Exhortation of St. John Paul II at his election as pope can guide Newman Center students and all Catholics
Recently, I paid an informal visit to our new St. John Paul II Newman Center, adjacent to the University of Nebraska at Omaha campus. I am proud this new apostolate is up and running. I encourage prospective students and their parents to arrange a visit. You will find it a very hope-filled place, as I always find when I visit.
I was grateful for a renewal of Christian hope in this gloomy election season. That virtue is reflected certainly in the staff and students at the Newman Center. It is also evident in the life and teaching of the center’s patron, St. John Paul II. There is a conscious effort to communicate his legacy in all that is offered to the students. In particular, a three-part motto taken from St. John Paul seems especially relevant these days. All who come to the Newman Center are encouraged to Be bold; Be faithful; Be not afraid.
When John Paul II was elected pope in 1978, he greeted the world with the exhortation: Be not afraid. His courage came from his relationship with Jesus Christ and from his conviction that Jesus is Lord. He had lived for decades under a Godless regime, first of the Nazis and then the Communists.
In both instances, cowardice and blind submission were demanded of citizens. Even though John Paul could not control the government directly, he found ways to exert a powerful influence on society, through his relationships, through his example of courage and through his ministry. The Holy Spirit used him as an instrument of change, to highlight the dignity of the human person, in large and small ways.
As we face challenging times in our country that extend beyond the coming election, I suggest we look to the example of St. John Paul II and ask his intercession. The lessons he learned and taught can give us encouragement and direction.
First, we should not be reluctant to be bold in sharing the light of the Gospel. When St. John Paul II visited St. Louis in 1999, he made a bold request of the governor of Missouri. A man who had been convicted of serious crimes was scheduled to be executed by the state within a few days. The pope asked the governor, not to pardon the criminal, rather, to commute his sentence to life without parole, sparing his life. The governor, not a Catholic, did as the pope requested. It was a bold move, and the governor was criticized by many.
In his encyclical "Evangelium Vitae" (The Gospel of Life), St. John Paul challenged us to be "unconditionally pro-life." He reminded us that the dignity of human life must never be taken away, even in the case of someone who has done great evil.
In the Catechism of the Catholic Church, the same saintly pope instructed us that if non-lethal means are sufficient to defend and protect people’s safety from an aggressor, authority (the state) will limit itself to such means. This, the Catechism says, "is more in keeping with the concrete conditions of the common good and more in conformity with the dignity of the human person." (2267)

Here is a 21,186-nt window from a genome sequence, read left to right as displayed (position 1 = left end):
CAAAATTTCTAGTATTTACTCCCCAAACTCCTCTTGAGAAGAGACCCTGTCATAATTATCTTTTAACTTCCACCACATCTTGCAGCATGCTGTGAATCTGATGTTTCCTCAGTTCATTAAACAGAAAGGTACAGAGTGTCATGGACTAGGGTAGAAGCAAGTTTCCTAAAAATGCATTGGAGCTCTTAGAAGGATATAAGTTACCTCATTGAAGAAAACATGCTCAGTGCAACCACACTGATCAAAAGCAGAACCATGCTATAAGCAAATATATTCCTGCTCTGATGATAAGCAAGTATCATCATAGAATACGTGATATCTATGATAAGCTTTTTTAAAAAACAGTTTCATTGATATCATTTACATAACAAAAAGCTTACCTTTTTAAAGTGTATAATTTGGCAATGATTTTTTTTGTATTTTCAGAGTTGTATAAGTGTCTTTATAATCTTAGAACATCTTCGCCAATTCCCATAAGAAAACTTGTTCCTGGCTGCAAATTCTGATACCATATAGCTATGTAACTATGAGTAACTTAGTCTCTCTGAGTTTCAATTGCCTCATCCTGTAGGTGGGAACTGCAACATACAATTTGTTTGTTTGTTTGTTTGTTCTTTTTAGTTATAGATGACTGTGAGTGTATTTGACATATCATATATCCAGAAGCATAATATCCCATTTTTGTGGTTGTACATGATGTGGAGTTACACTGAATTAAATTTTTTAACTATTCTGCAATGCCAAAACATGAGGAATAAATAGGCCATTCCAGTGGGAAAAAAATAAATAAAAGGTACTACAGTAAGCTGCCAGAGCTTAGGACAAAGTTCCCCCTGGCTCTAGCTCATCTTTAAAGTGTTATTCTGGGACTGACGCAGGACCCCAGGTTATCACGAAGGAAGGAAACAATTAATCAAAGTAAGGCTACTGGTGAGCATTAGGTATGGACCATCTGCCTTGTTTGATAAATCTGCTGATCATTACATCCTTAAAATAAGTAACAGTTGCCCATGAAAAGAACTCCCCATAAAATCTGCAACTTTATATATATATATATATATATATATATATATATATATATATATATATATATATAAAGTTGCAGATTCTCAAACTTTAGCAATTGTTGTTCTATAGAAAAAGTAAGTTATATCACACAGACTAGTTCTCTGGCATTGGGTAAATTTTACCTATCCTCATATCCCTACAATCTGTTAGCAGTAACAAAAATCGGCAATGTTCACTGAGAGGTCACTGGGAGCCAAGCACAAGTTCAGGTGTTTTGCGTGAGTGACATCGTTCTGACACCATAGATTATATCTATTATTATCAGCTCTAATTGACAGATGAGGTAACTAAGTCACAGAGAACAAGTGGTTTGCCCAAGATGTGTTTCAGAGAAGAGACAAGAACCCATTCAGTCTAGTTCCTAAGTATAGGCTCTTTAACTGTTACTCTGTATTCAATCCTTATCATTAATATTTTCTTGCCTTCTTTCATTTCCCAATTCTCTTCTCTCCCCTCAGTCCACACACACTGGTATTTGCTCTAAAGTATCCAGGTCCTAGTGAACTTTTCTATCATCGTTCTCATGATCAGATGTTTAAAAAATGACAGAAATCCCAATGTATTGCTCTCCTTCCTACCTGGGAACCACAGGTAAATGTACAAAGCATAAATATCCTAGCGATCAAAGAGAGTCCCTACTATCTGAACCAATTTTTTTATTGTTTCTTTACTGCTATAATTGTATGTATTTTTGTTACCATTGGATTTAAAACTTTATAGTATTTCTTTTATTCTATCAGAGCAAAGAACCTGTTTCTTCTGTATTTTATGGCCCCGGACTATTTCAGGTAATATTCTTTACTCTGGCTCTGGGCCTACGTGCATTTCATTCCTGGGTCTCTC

It is time to take the bold action to retain the repeal of the death penalty in Nebraska, and I encourage you to vote to do so. The arguments that say we will not be safe and that those convicted of serious crimes deserve to be executed are not convincing in the context of papal teaching. Instead we are invited to be unconditionally pro-life. It is a bold invitation and an opportunity to be bold in promoting the culture of life in Nebraska.
St. John Paul II also encourages us to be faithful. A disciple of Jesus should desire to be faithful in every aspect of life. This includes our participation in politics, both on Election Day and throughout the year. It is simply not possible for me to say that I am faithful to Jesus Christ while at the same time offering support to candidates or laws that protect or strengthen the so-called right to abortion. How can I claim to support the life and dignity of each human person if I am not strong in support of the right to life itself? It makes no sense to speak out for the welfare of women, children and families when the most vulnerable members of the human family can be killed at will.
The serious challenges to human life in our society cannot be solved by one election or by one vote. At the same time, we are called by Jesus to be faithful and to always use our influence – however small it may seem – for good. We ask for the intercession of St. John Paul II, to know how to act faithfully in challenging times.
Finally, we are urged to be not afraid. The truth is clear and comforting: Jesus Christ is Lord, on Election Day, on the day after the election and for all the days to come. It is no more challenging to live the Gospel boldly and faithfully now than when Jesus sent the first disciples out – and no less challenging. Pope Francis urges us to share the "joy" of the gospel, especially when our times seem gloomy.
Since New Testament times, governments have been more or less just. Men and women in power have been more or less honorable. Disciples of Jesus do not have the luxury of being cynical or indifferent. This is the time in which you and I are sent out by Jesus our Savior to announce the Kingdom of God and to give that announcement credibility by our lives. We trust in the power of the Holy Spirit to make us bold, faithful and fearless disciples of Jesus.